What goes around, comes around … and goes around again. And when we’re talking about social media, it seems the speed of that cycle is just that much faster.
For example, Facebook is already retro. At the end of our last school year — that would be June of this year, only five months ago — I heard students saying, “Facebook! Oh that’s sooooo 10 minutes ago!” There must have been a change of heart over the summer, however, for it now seems to be enormously popular with that same crowd.
Facebook is one of those tools that I have wanted to incorporate into the classroom, but I’m finding my efforts to do so frustrated.
Before I go any further, I will state emphatically that I have no interest in becoming Facebook “friends” with students, a move that in my opinion would be completely unprofessional.
There are a couple of ways that I have tried to use Facebook as a tool for building students’ ability to make connections between texts and their world. First, I like to ask them to build a Facebook profile for a main character. Take Macbeth, for example. Students learn a lot about the Thane by building him a Facebook profile and thereby asking questions like, “Who are his friends? What groups would he join? What would be on his wall?”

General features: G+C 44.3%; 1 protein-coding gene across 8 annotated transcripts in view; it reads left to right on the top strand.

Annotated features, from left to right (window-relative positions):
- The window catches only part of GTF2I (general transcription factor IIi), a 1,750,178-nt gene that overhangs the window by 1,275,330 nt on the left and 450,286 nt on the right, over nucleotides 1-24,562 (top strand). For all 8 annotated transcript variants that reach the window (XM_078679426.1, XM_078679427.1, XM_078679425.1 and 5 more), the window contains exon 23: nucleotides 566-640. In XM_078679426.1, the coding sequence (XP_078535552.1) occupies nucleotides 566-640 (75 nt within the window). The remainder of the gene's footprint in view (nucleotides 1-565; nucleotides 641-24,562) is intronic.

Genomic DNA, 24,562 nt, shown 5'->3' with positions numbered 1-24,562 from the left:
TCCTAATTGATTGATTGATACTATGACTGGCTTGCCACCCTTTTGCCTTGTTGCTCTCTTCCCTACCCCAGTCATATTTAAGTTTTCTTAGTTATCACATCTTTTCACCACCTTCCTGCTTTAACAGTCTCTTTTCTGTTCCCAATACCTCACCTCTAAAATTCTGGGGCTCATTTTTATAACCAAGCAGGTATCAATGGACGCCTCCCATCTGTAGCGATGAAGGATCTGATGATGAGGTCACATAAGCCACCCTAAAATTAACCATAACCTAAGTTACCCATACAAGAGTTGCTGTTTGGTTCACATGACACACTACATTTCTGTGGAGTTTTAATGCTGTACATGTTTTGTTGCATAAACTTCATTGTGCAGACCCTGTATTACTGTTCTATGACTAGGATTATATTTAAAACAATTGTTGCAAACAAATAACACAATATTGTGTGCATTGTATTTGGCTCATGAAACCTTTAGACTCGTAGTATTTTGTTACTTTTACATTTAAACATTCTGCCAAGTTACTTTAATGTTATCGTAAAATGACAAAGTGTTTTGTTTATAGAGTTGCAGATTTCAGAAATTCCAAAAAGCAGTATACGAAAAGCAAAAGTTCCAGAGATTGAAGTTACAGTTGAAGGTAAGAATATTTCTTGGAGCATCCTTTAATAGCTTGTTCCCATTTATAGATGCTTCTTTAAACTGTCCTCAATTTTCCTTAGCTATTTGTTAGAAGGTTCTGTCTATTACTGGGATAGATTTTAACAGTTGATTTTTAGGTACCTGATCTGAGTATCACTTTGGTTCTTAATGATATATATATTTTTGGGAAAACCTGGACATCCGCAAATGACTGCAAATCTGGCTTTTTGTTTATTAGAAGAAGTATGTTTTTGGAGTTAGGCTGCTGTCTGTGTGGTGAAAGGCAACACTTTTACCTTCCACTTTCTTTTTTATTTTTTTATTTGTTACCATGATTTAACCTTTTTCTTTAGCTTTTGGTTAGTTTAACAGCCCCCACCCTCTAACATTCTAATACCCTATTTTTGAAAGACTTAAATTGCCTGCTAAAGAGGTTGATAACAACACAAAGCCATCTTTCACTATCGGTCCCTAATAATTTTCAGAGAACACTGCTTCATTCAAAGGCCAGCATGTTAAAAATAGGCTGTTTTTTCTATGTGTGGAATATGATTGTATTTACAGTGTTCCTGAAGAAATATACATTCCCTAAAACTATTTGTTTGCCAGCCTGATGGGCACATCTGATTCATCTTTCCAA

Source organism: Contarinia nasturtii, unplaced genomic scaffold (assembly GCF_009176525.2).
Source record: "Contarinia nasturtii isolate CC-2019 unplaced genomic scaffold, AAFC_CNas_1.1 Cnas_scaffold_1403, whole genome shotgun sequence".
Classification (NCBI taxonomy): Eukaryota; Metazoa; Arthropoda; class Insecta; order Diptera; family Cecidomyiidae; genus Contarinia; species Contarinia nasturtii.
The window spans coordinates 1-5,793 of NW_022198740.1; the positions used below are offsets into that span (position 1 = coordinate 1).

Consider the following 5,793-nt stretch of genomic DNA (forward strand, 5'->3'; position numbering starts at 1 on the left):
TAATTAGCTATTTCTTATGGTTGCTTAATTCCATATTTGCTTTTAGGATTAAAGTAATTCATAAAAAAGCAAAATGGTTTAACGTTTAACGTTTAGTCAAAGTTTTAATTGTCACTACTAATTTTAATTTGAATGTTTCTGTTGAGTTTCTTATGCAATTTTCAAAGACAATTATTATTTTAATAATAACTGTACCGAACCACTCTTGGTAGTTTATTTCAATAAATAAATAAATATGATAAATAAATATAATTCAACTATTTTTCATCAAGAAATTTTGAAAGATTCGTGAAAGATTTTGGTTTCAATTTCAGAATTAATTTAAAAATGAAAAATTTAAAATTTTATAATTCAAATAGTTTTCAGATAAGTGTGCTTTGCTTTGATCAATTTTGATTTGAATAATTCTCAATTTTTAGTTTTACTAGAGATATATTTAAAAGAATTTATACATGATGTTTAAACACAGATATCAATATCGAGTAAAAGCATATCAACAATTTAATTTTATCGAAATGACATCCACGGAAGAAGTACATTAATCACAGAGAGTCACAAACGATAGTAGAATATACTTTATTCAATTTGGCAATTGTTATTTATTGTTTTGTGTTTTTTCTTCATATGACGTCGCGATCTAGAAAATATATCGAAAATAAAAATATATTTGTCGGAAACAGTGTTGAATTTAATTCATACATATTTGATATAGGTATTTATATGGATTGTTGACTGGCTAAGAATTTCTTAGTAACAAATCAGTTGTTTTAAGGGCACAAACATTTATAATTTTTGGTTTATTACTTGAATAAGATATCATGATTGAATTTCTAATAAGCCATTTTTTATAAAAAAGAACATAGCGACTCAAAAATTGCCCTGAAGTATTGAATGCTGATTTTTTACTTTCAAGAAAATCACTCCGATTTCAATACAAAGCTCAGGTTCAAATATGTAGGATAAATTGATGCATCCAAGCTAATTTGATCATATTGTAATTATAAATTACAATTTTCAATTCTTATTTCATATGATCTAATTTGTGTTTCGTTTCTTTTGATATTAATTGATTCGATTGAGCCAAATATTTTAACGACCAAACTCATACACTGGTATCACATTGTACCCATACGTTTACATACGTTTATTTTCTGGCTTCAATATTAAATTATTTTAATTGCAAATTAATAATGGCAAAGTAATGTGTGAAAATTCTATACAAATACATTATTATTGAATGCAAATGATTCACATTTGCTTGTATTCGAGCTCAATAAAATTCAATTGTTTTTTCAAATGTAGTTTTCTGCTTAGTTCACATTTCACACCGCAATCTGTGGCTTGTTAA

The second main use I’ve found for Facebook is as a tool for students who are building media campaigns. Creating a Facebook group and event for imaginary media campaigns is a natural choice for students. Doing so helps them reconsider questions like who their target audience is and what images best communicate their ideas.
But I’m finding my efforts to use Facebook stymied by school internet security. (More on that another day.) In short, I can’t access Facebook in the classroom or lab. This means that students can’t present their online Facebook work, and I can’t evaluate it. And since becoming a ‘friend’ with a student is not an option for me personally, I’m not going to be able to evaluate it outside of the classroom, either
So I guess that what I’m looking for now is a blank electronic template that looks like a Facebook profile. Perhaps a template that is created in PowerPoint and links only from slide to slide rather than to actual online groups or friends. If done well, the students might really enjoy the activity.
Or maybe I could go back to paper and pen. Or to quill and ink. Or perhaps chalk and slate.
Image by Jacob Botter